Patient registration staff and clinicians both need the convenience and portability of a wireless biometric patient identification device that can be used to quickly determine a patient’s identity at any physical touchpoint along the care continuum. Think for a moment about the importance of verifying a patient’s identity at bedside. Accurate patient identification is not only an important safety protocol, but it also offers a variety of other benefits including:

Innovative wireless patient identification devices increase productivity by saving time without compensating accuracy during the registration process. Characterized by their mobility and efficiency, these devices are configured to seamlessly communicate with biometric patient identification systems integrated with electronic health record (EHR) platforms to ensure 100% accuracy.

Conclusion

Wireless devices are revolutionizing patient identification in healthcare by combining the speed and accuracy of biometrics with a convenient and portable design that eliminates the frustration of maneuvering cumbersome COWs and WOWs and the restrictions of USB connected devices. Specifically designed to ensure patient safety, lower hospital liability, and strengthen and sustain patient data integrity, wireless patient identification devices almost seem to be a “must have” for any hospital that is vested in ensuring the highest quality care, especially amid challenging conditions.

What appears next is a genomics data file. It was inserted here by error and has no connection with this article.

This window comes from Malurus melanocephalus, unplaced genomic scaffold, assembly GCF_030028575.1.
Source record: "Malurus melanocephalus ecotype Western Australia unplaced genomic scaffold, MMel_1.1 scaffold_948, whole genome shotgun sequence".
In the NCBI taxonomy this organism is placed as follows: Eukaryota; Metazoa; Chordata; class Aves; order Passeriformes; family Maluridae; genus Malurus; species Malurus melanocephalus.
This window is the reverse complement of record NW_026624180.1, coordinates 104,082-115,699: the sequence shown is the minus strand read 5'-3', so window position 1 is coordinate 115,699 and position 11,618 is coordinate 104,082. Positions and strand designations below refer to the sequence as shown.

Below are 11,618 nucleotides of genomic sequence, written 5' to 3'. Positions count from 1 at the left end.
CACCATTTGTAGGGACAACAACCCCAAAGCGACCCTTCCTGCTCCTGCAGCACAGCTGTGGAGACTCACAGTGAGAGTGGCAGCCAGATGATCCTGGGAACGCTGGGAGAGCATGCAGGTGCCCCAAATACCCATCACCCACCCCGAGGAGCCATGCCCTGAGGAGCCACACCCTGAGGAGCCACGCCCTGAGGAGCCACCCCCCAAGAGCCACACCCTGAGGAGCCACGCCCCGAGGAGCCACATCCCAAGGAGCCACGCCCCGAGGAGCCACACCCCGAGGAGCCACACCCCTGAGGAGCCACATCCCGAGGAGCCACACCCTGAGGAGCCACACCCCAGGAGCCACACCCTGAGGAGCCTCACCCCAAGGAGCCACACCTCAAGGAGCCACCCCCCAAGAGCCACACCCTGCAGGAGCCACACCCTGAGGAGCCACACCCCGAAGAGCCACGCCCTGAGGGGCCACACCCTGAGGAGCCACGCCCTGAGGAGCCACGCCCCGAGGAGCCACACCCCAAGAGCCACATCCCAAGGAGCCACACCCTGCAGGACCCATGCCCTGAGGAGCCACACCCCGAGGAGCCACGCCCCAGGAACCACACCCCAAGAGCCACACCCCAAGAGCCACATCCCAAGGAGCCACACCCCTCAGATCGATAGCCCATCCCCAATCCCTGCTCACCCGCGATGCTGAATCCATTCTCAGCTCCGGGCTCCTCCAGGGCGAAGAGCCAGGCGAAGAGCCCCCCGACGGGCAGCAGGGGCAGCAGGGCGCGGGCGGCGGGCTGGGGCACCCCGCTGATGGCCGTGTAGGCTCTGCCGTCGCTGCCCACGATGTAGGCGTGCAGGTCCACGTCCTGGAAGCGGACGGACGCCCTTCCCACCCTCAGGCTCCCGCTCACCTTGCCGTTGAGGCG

Interested in learning more? Drop us a note and we will be happy to set up a no obligation demo to show you firsthand how these devices operate, and provide more details about the advantages.

Brad Marshall works for RightPatient - the industry's best biometric patient identification solution.Brad Marshall is an Enterprise Development Consultant with RightPatient®. With several years of experience implementing both large and small scale biometric patient identification projects in healthcare, Brad works closely with key hospital executives and front line staff to ensure project success.